Using unlicensed contractors


  #1  
Old 07-31-03, 05:24 PM
xeifrank
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Using unlicensed contractors

I am currently inteviewing prospective landscapers/contractors to do the landscaping of my new home which came with little or no landscaping. So far, the person I like the most doesn't have a license. He is a friend of a friend and to my knowledge hasn't had any problems, like lawsuits arising from an injured worker yet. His work looks good, and price is 30% lower than most of the others. I am worried that what if I am the first to have someone get hurt on my property that is one of his workers. What kind of risks would I be taking by hiring someone without a license? Obviously, many other people do it. What is your advice and or suggestions.

vr,

Xeifrank
 
  #2  
Old 07-31-03, 06:47 PM
Tn...Andy
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I don't know about CA, but here, a license and insurance coverage are two different things.

I personally don't care IF they have a license....to me, that just a tax by the state for the privilege of working....It may or may not indicate competence.

Insurance is another thing. Just ask for a certificate from his insuror for liability and workmans comp. If he doesn't have that, you ARE taking a risk to allow him or his employees to work on your property. How big a risk is up to you to decide.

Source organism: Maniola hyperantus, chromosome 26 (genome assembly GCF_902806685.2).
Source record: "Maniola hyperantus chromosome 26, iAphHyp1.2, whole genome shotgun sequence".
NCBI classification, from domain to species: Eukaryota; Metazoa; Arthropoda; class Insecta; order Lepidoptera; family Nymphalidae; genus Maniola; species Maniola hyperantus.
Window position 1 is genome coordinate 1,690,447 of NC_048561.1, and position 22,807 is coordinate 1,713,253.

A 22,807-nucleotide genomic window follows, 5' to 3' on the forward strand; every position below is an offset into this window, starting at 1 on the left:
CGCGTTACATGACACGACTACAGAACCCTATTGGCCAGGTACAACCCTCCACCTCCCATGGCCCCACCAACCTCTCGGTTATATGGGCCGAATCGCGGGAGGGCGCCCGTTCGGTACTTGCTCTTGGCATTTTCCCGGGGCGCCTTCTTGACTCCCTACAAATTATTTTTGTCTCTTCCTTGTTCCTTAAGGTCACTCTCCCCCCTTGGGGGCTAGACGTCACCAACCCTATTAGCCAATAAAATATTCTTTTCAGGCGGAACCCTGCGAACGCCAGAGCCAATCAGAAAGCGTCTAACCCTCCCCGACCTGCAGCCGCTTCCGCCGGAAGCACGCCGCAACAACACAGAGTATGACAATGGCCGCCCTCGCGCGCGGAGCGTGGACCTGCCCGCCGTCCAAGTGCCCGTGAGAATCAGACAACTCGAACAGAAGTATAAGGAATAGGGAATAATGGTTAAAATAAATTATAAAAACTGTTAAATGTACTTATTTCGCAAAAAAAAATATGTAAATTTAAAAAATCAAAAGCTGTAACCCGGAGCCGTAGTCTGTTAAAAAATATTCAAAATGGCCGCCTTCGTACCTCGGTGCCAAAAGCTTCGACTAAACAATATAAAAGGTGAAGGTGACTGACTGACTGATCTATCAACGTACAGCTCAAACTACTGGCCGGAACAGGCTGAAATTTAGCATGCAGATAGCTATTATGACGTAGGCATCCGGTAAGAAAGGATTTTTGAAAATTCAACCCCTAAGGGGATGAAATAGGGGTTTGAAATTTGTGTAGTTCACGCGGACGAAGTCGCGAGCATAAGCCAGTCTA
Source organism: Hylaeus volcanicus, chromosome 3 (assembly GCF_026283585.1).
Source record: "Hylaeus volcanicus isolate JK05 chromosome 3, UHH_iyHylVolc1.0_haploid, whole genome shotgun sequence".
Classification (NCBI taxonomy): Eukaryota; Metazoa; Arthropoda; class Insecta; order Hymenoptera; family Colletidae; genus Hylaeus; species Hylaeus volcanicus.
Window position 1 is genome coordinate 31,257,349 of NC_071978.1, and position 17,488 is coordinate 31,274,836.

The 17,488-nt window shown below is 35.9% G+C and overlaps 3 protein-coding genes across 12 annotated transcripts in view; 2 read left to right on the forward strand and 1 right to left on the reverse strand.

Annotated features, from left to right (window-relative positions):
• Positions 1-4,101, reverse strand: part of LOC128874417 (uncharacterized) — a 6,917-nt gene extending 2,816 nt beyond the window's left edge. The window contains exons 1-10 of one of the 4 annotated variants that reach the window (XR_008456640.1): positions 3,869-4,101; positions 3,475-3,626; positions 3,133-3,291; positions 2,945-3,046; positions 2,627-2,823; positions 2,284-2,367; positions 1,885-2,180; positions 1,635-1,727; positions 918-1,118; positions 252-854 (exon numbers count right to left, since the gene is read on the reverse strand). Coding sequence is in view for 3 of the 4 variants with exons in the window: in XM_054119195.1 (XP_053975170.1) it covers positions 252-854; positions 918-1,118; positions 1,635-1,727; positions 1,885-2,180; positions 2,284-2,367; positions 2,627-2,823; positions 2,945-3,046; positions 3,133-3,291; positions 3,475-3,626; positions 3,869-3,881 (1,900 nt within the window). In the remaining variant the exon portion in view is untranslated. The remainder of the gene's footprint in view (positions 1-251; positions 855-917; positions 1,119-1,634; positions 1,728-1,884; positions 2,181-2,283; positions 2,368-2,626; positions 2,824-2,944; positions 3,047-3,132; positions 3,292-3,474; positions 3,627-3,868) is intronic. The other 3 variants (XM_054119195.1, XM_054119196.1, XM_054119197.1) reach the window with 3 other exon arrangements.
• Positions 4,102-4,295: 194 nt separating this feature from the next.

#3  
Old 08-02-03, 07:29 PM
T
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Join Date: Aug 2000
Location: USA
Posts: 15,817
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Licensed contractors

All you need in KY is a pickup truck with a ladder to be a contractor. Licensure is not an issue here.

You do need to get copies of certificates of Workers Compensation and Liability Insurance. If they do damage to your property they need to be covered by liability insurancce. Should they become injured on your property, they need to be covered by Workers Comp. When you get the copies of certificates, call the agencies to make sure insurance is current.

As a member of two states' Homebuilders Associations, I am an advocate of hiring licensed and insured contractors. Our "real" contractors have to bid against these folks who are not paying their "dues" and can bid in way lower than those who pay Workers Comp and Liability. Many states are now passing laws that require contractors to be licensed and produce evidence of insurance. You may pay more for the services of an insured contractor, but it is relief to know that you will not be held responsible if something happens to them or your property.
 
 

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